Contempt involving Luna Park and Daily Telegraph

30-November-2010 Fraud and Insolvency By admin

Luna Park Sydney has had a long and sometimes turbulent history in Sydney. The Amusement park is located on the north side of Sydney Harbour at Milsons Point. It’s smiling face has been part of Sydney landscape for much of the park’s life since it opened in 1935. When information gathered for a court case was released to Sydney’s The Daily Telegraph for an article it was considered to be “contempt” – a misuse of the information.

The Facts – Hearne v Street [2008] HCA 36 (6 August 2008)

After being closed for a period of time Luna Park recommenced operations in April 2004.  Local residents objected to the noise which was alleged to have included music, loud speaker announcements and mechanical noises from the rides. Proceedings were commenced in the Supreme Court of New South Wales relying on the Tort of nuisance.

In the course of the preparation for hearing the Plaintiffs served affidavits and expert reports.  It was alleged that some of this material was then distributed by the Defendants to the Daily Telegraph and used as a basis for an article published on 18 April 2005 and also used in communication to the State Government as part of a lobbying campaign for legislation that was introduced Luna Park Site Amendment (Noise Control) Act 2005 to protect the operators of the Park from complaints of noise and claims for nuisance.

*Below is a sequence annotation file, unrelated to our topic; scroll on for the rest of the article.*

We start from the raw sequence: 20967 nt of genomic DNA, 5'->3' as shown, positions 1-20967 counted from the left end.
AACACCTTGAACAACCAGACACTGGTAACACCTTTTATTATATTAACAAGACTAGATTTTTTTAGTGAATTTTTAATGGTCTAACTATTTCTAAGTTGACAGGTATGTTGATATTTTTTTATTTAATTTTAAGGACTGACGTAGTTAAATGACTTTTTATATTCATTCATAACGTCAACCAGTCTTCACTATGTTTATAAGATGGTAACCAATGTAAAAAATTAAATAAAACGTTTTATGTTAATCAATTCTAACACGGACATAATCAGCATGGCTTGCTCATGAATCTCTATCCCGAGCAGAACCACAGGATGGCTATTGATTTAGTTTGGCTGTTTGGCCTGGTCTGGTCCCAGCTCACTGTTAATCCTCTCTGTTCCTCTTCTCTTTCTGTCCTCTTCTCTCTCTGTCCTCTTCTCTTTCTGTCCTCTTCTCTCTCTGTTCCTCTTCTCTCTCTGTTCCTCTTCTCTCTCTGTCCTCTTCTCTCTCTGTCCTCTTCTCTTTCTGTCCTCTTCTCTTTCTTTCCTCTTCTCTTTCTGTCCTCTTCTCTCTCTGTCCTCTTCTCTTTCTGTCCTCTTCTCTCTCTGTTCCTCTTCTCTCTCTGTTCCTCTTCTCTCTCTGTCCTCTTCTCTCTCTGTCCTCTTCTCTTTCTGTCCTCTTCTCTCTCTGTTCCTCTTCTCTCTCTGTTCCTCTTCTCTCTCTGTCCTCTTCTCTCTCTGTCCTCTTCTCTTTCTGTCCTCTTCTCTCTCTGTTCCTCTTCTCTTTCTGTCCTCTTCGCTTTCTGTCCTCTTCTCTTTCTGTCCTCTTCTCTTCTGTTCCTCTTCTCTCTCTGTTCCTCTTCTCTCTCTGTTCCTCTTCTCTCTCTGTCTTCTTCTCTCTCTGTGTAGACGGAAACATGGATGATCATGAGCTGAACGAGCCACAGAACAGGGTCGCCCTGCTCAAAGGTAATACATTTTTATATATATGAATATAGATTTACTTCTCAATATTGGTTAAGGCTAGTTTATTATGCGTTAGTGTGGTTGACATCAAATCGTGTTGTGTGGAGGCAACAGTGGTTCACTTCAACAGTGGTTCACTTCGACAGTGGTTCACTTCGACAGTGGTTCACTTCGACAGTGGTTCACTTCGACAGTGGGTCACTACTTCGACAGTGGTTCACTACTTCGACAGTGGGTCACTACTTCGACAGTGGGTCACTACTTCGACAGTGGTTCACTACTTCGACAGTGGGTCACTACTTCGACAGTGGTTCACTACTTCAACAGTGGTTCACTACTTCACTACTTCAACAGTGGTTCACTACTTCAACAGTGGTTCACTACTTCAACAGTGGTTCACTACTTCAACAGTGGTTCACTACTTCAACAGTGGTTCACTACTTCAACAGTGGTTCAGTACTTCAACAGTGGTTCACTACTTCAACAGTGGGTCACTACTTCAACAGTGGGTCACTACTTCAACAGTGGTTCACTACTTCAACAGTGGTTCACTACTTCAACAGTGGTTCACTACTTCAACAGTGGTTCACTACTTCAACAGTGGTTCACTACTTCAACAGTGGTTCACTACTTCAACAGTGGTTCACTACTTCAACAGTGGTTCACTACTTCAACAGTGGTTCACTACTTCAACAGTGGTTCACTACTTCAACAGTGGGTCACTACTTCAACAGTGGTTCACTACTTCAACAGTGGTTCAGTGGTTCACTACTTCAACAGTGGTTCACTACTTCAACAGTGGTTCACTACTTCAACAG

The Decision

An application was made by the Plaintiffs that the Defendants had improperly used affidavits and expert reports in whole or in part (with all the information contained within them) for a purpose not directly connected with the conduct of the proceedings.  It was alleged that this was in breach of an express or alternatively an implied undertaking to the Court.

An application before the primary judge was unsuccessful. The Applicants then appealed to the Court of Appeal who upheld the finding of Contempt.  An appeal was then made to the High Court who handed down judgment on 6 August 2008.

The majority judgment in the High Court comprising  HAYNE, HEYDON AND CRENNAN JJ found that;
“The Court should not allow any party – whether a party to the proceedings or not, to use documents for any ulterior or alien purpose.  Used with knowledge of the circumstances of, and the source of the documentation would be an improper use.”

Comment from Mark Streeter 

This case serves as a very useful restatement of the law of contempt.  The prosecutor of the contempt were the parties in the litigation.  It was a charge of “civil contempt”.   In this case the Applicant (one the Plaintiffs in the action) became the “prosecutor”. The burden of proof is the civil burden.

It is necessary to specifically particularise the allegations against each of the Defendants.  The Court Rules require the filing and service of a “statement of charge” setting out these details.

Parties, lawyers, their clients, experts and any other person who is provided access to documents obtained in the course of litigation should be very, very careful about how this information and documents are used and be mindful of the constraints imposed upon the parties. 

The documents produced in the course of legal proceedings were subject to the rule against their use for any other purposes apart from the proceedings. Once an affidavit is “read” in open court or evidence otherwise is provided through a witness, the evidence becomes “public” and accordingly the constraints described dissolve.
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